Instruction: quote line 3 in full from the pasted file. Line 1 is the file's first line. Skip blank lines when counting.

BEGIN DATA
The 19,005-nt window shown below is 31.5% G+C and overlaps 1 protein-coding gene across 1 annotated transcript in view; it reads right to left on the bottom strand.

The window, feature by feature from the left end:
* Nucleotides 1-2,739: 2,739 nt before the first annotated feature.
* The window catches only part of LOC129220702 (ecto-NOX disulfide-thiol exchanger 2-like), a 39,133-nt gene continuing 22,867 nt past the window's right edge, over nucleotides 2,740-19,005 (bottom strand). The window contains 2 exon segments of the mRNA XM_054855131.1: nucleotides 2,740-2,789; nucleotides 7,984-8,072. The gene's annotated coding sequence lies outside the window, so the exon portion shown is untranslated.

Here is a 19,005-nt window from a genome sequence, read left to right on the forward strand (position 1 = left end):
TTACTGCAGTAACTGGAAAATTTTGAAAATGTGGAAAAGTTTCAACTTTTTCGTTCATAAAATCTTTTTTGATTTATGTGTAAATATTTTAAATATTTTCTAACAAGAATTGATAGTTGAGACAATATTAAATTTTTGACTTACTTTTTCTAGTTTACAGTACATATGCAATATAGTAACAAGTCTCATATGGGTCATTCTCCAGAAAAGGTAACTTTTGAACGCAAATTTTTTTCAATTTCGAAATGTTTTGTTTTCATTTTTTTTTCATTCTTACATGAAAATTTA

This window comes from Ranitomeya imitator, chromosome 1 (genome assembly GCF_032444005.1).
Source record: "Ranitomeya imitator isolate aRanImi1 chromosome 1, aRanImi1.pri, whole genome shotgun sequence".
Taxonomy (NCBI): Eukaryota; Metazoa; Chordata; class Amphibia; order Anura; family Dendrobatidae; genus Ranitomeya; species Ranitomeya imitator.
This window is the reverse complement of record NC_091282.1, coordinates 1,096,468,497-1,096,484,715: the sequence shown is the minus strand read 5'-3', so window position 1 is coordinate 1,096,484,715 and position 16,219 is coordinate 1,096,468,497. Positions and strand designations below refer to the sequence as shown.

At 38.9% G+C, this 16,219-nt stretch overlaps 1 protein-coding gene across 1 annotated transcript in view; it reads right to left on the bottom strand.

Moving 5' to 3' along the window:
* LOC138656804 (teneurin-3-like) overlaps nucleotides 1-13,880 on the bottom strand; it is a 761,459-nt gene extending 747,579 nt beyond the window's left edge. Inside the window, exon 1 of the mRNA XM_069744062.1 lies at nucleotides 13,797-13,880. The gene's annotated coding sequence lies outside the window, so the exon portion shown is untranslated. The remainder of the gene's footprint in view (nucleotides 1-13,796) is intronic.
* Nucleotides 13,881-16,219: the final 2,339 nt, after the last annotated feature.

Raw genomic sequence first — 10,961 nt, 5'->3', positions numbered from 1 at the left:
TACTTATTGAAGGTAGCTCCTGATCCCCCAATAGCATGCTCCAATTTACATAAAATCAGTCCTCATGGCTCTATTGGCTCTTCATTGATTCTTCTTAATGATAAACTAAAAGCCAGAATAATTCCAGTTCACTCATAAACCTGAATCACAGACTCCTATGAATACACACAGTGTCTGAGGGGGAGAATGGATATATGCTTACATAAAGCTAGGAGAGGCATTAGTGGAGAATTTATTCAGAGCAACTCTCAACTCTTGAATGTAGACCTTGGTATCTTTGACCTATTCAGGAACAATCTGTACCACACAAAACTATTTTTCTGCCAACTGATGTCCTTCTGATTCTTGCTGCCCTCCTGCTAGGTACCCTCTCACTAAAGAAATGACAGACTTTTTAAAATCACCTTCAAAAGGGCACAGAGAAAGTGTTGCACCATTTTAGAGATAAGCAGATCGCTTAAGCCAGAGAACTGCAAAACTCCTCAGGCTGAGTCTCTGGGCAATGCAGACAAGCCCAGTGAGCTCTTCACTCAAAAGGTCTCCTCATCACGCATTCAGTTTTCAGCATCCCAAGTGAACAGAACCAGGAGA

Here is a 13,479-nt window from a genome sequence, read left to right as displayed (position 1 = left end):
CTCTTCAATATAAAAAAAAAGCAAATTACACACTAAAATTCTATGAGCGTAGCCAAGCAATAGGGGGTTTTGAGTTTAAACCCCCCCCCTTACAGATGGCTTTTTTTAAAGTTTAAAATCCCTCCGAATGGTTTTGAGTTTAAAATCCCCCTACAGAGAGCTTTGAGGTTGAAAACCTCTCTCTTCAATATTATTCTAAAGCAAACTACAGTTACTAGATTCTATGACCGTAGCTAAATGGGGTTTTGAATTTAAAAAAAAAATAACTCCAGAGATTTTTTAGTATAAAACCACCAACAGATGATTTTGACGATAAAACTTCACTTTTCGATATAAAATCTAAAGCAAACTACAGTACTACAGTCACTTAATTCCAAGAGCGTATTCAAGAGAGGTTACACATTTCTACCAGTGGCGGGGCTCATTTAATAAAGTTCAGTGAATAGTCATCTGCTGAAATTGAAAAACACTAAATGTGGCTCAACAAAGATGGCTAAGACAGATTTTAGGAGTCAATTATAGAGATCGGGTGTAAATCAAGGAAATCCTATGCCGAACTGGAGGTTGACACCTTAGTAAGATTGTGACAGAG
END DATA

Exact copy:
* Nucleotides 1-2,739: 2,739 nt before the first annotated feature.